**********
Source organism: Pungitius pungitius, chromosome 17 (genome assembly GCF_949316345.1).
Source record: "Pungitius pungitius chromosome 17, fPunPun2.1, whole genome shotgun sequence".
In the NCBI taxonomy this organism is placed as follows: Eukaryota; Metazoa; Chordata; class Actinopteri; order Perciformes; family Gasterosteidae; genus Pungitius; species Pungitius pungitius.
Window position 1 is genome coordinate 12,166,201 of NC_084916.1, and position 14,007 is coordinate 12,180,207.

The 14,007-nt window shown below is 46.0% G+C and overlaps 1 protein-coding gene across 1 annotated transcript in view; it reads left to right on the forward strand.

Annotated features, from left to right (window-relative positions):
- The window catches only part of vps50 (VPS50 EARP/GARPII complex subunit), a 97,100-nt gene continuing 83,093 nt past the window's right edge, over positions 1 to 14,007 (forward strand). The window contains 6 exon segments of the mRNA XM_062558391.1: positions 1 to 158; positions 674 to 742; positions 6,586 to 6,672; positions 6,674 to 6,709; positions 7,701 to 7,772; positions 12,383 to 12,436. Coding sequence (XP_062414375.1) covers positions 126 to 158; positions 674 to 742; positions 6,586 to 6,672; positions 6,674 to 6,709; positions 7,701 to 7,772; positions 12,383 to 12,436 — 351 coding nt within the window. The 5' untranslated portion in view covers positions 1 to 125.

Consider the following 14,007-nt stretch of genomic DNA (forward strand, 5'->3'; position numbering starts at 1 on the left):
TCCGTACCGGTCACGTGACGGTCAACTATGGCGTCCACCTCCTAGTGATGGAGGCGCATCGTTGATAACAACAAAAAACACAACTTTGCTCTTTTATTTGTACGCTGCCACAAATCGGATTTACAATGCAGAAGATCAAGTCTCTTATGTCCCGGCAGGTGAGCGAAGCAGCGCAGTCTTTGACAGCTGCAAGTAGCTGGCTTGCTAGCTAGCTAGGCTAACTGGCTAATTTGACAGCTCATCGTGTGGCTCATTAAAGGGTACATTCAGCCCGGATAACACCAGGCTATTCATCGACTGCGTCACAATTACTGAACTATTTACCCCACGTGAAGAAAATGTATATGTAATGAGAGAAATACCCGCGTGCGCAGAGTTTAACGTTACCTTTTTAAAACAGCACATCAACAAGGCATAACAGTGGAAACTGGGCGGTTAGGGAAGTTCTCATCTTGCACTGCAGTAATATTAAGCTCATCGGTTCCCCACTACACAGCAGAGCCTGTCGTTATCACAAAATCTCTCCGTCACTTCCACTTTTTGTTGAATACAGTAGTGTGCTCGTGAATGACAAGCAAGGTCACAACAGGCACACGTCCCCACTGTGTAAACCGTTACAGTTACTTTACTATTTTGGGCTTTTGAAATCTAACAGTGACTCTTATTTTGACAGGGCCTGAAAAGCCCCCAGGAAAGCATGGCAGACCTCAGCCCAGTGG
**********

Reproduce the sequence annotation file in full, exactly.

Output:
Source organism: Pungitius pungitius, chromosome 17 (genome assembly GCF_949316345.1).
Source record: "Pungitius pungitius chromosome 17, fPunPun2.1, whole genome shotgun sequence".
In the NCBI taxonomy this organism is placed as follows: Eukaryota; Metazoa; Chordata; class Actinopteri; order Perciformes; family Gasterosteidae; genus Pungitius; species Pungitius pungitius.
Window position 1 is genome coordinate 12,166,201 of NC_084916.1, and position 14,007 is coordinate 12,180,207.

The 14,007-nt window shown below is 46.0% G+C and overlaps 1 protein-coding gene across 1 annotated transcript in view; it reads left to right on the forward strand.

Annotated features, from left to right (window-relative positions):
- The window catches only part of vps50 (VPS50 EARP/GARPII complex subunit), a 97,100-nt gene continuing 83,093 nt past the window's right edge, over positions 1 to 14,007 (forward strand). The window contains 6 exon segments of the mRNA XM_062558391.1: positions 1 to 158; positions 674 to 742; positions 6,586 to 6,672; positions 6,674 to 6,709; positions 7,701 to 7,772; positions 12,383 to 12,436. Coding sequence (XP_062414375.1) covers positions 126 to 158; positions 674 to 742; positions 6,586 to 6,672; positions 6,674 to 6,709; positions 7,701 to 7,772; positions 12,383 to 12,436 — 351 coding nt within the window. The 5' untranslated portion in view covers positions 1 to 125.

Consider the following 14,007-nt stretch of genomic DNA (forward strand, 5'->3'; position numbering starts at 1 on the left):
TCCGTACCGGTCACGTGACGGTCAACTATGGCGTCCACCTCCTAGTGATGGAGGCGCATCGTTGATAACAACAAAAAACACAACTTTGCTCTTTTATTTGTACGCTGCCACAAATCGGATTTACAATGCAGAAGATCAAGTCTCTTATGTCCCGGCAGGTGAGCGAAGCAGCGCAGTCTTTGACAGCTGCAAGTAGCTGGCTTGCTAGCTAGCTAGGCTAACTGGCTAATTTGACAGCTCATCGTGTGGCTCATTAAAGGGTACATTCAGCCCGGATAACACCAGGCTATTCATCGACTGCGTCACAATTACTGAACTATTTACCCCACGTGAAGAAAATGTATATGTAATGAGAGAAATACCCGCGTGCGCAGAGTTTAACGTTACCTTTTTAAAACAGCACATCAACAAGGCATAACAGTGGAAACTGGGCGGTTAGGGAAGTTCTCATCTTGCACTGCAGTAATATTAAGCTCATCGGTTCCCCACTACACAGCAGAGCCTGTCGTTATCACAAAATCTCTCCGTCACTTCCACTTTTTGTTGAATACAGTAGTGTGCTCGTGAATGACAAGCAAGGTCACAACAGGCACACGTCCCCACTGTGTAAACCGTTACAGTTACTTTACTATTTTGGGCTTTTGAAATCTAACAGTGACTCTTATTTTGACAGGGCCTGAAAAGCCCCCAGGAAAGCATGGCAGACCTCAGCCCAGTGG